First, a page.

Stabilization of converter dominated DC microgrid using active damping method
Mr Mingfei Wu
Thursday, 8 November 2012, 1:00pm
Abstract:Loads connected to the bus in DC microgrid through tightly regulated converters are considered as constant power loads. The constant power load act as a negative incremental impedance in transient response, causing unstable oscillation in DC bus voltage. In my research, firstly, the relationship between tight level of regulation and unstable oscillation was studied. This relationship can provide the information for tradeoff between the fast response and oscillation level. An active damping method using soft starting is proposed. This method can damp the oscillation well by increasing the time response.
Two-switch ZCS Totem-pole Bridgeless PFC Boost Rectifier
Mr Khairul Muhammad
Thursday, 11 October 2012, 1:00pm
Abstract:A new two-switch zero current switching (ZCS) bridgeless boost rectifier with high power factor (PF) is proposed. The proposed bridgeless converter is based on a totem-pole configuration which allows the current to flow from high side to low side and vice versa during resonance. Hence, no auxiliary switch is needed to provide soft switching for all semiconductor devices. An average current mode controlled is employed to provide high PF and smooth input current waveform. A brief comparison between common soft-switching bridgeless boost converter topology and the proposed converter topology will be presented.
Smarter Voltage Control – multi-objective, co-ordinated, adaptive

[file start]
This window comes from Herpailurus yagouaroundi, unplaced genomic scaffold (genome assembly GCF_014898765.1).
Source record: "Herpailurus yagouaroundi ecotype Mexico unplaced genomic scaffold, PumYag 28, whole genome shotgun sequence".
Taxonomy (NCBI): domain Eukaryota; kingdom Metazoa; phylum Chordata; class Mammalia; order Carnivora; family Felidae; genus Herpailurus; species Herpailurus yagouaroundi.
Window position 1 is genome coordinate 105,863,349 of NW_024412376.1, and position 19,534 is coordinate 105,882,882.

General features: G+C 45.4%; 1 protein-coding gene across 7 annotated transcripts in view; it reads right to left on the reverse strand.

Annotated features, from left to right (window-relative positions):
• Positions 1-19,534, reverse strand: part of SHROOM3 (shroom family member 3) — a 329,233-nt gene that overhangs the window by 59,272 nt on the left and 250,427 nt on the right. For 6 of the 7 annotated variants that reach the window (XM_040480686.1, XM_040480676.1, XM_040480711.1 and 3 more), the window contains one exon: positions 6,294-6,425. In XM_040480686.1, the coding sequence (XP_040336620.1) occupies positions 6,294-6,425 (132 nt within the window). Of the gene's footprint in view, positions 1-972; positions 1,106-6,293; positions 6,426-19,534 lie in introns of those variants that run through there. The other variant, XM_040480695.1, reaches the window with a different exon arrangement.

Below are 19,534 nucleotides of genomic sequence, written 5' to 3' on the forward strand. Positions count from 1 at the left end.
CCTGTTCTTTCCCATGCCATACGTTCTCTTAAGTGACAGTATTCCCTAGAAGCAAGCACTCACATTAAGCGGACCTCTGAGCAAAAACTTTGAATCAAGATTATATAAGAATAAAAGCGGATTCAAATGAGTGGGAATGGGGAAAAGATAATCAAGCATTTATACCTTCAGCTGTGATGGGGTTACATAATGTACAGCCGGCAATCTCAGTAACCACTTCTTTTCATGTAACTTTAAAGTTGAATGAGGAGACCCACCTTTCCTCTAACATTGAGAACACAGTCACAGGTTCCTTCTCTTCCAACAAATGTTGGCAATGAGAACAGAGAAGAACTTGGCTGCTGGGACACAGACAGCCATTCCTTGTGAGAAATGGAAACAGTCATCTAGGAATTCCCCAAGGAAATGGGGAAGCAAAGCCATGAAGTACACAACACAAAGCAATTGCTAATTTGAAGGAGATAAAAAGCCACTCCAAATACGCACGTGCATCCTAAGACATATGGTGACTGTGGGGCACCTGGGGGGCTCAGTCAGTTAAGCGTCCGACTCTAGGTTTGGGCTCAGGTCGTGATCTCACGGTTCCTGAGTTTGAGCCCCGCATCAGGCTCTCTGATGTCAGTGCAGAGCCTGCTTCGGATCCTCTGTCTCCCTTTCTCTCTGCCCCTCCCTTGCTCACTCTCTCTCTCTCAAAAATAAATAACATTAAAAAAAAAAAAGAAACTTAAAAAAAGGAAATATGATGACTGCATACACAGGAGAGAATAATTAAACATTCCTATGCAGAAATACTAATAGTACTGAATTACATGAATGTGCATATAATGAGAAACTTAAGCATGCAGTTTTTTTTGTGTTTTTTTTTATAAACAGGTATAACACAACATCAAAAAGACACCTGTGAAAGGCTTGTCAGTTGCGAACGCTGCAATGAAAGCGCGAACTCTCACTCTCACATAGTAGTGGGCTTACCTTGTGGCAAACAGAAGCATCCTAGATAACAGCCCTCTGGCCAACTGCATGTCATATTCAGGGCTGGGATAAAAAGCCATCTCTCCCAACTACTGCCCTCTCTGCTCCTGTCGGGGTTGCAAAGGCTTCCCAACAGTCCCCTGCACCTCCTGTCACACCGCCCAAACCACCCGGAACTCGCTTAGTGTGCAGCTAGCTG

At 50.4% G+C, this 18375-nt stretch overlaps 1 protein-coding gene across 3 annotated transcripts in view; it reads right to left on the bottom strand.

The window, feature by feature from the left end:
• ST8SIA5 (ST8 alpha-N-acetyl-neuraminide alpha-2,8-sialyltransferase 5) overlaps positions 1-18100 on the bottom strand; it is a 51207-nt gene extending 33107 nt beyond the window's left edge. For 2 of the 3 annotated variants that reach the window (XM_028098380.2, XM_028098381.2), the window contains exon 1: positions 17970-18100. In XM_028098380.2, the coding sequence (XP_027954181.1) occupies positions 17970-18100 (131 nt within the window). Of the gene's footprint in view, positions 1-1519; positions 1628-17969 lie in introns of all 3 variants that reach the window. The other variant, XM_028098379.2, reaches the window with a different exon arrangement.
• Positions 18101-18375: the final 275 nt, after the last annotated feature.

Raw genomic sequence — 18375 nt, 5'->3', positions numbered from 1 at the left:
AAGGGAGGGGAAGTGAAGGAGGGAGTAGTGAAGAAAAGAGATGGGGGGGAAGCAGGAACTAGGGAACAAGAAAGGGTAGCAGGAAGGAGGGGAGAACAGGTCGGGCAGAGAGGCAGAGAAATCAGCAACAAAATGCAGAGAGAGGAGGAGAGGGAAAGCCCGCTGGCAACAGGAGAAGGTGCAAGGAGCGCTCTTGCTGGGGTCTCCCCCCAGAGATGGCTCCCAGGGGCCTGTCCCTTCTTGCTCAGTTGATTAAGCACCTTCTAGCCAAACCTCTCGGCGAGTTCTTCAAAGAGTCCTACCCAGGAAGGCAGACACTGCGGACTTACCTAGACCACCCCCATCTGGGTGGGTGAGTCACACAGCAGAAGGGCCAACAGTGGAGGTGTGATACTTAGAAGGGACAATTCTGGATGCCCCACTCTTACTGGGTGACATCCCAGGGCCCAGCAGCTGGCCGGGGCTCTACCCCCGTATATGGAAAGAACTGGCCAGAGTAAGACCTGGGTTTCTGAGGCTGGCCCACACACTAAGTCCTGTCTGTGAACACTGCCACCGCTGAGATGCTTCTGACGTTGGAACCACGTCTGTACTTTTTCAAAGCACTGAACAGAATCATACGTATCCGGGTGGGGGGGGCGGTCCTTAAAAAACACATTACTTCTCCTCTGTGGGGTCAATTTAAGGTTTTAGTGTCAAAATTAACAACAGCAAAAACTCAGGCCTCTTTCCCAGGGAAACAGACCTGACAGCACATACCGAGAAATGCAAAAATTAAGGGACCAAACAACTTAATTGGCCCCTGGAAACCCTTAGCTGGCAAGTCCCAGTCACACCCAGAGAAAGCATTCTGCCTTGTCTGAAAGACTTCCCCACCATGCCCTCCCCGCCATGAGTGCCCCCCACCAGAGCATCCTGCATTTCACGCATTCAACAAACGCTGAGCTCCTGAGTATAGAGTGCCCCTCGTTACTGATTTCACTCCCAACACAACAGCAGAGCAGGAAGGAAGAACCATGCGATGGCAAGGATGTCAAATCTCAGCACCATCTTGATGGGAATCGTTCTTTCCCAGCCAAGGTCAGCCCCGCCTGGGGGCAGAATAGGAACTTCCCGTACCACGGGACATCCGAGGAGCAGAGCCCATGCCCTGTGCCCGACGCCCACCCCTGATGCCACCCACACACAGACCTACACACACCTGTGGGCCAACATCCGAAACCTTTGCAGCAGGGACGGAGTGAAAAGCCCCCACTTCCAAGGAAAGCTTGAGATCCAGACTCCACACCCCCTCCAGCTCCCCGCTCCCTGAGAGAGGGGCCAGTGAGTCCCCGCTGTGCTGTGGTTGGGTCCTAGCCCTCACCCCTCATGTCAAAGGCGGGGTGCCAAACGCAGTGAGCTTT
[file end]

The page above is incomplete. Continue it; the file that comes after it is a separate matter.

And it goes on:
Prof David Hill
Thursday, 16 August 2012, 1:00pm
Abstract:The topic of smart grids has received a lot of public attention, but from a scientific point of view it remains a developing concept beyond optimistic statements about integrating new generation, storage, load and ICT equipment. It remains to study the full capability and limits of such new structures for future power networks given they must provide the usual power balancing, voltage and frequency control, stability and recovery. This presentation rephrases the goals and possible implementation of the smart grid agenda in terms of control engineering for the whole (cyber-physical) system. It then applies this framework to the long-standing problem of voltage control now given new life by the uncertainty in renewable generation from rooftops to solar and wind farms.
Ultimately, at the core of the smart grid agenda, the goal must be to achieve a system which is more adaptive and resilient to changing power supply/demand, failures and attacks instead of relying on much more expensive redundancy in the physical system. The voltage control problem is essentially the coordination of massive numbers of control devices at different voltage levels and now gives challenges in uncertainty, scale and control granularity. Key ideas which can address this are hierarchical distributed control and use of learning. Optimisation techniques play a key role in their implementation.
A DG interface with active power filter capability using repetitive control
Mrs Anandalakshmi Thevampalayam Kaliappan
Thursday, 19 July 2012, 1:00pm